Avi I forwarded your question to Philippe because he is the expert and we always thought that we wanted speed hence were thinking about modifying the VM because array of integer, booleans and treated in a special way.

[Regarding the Arron’s idea] Sure you can do that but Philippe was looking at having something optimized. Read the OOPSLA paper and you will understand. The fact that you generate a lot of collection of boolean or only number can make that really efficient.

Philippe Mougin As Avi said, OOPAL's explicit message patterns can be handled at the compiler level (and maybe even directly at run-time using Marcel Weiher's HOM-like tricks). We might need something a little bit more sophisticated than the expansion to collect: envisioned in Avi's message, though (for instance, the example for handling x@ foo:@ y by transforming it to x collect: [:eaX | y collect: [:eaY | eaX foo: eaY]] is not correct: what we end up with is an outer product, not an element-wise application of the foo: method). Explicit message patterns can be handled by the compiler (or compiler + some run-time support) with very good performances.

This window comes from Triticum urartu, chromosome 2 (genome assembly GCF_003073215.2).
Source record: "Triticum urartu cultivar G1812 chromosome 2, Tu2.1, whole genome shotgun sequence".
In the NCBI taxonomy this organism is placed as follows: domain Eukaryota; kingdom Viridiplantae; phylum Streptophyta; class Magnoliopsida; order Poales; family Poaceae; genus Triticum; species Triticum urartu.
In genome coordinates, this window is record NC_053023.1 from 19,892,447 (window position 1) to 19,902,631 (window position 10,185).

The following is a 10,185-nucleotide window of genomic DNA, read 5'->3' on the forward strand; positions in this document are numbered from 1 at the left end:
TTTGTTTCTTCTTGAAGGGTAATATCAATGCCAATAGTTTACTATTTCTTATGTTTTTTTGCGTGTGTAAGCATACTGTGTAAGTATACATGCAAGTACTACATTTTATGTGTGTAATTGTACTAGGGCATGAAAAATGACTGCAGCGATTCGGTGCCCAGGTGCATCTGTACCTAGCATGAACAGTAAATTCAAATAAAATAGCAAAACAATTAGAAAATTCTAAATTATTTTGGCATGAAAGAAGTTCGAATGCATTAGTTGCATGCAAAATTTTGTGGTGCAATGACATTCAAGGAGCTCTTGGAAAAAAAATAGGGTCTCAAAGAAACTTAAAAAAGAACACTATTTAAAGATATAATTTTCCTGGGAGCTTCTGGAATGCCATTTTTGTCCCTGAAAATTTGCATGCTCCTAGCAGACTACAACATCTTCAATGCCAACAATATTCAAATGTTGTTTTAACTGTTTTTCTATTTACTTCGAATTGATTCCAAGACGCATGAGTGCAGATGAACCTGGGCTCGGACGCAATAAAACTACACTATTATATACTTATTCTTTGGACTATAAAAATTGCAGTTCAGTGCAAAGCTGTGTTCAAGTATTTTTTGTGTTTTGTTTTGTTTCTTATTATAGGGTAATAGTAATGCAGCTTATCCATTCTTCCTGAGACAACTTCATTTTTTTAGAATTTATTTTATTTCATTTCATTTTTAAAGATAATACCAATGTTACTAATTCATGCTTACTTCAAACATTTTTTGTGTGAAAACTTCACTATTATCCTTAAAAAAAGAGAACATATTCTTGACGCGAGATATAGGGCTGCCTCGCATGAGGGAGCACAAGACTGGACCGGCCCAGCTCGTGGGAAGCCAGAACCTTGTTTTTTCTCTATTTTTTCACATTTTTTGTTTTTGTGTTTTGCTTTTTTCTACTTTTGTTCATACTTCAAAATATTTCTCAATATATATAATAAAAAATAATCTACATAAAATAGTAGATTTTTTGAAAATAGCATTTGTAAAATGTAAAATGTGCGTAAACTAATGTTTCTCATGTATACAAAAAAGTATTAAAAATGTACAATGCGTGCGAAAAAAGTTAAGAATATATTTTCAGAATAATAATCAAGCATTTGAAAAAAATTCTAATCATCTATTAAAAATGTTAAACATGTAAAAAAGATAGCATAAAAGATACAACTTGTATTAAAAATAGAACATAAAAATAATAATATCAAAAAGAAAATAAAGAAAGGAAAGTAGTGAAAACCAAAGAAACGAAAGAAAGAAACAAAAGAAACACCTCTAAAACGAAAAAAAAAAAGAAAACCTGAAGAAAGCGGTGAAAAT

It is useful to handle implicit message patterns in the message sending routine itself. As far as performance is concerned, an important goal when implementing OOPAL's message patterns is to avoid any performance impact for the common, single message sending situation. In general, implementing support for implicit message pattern in the message sending routine allows you to easily achieve this "zero cost" goal.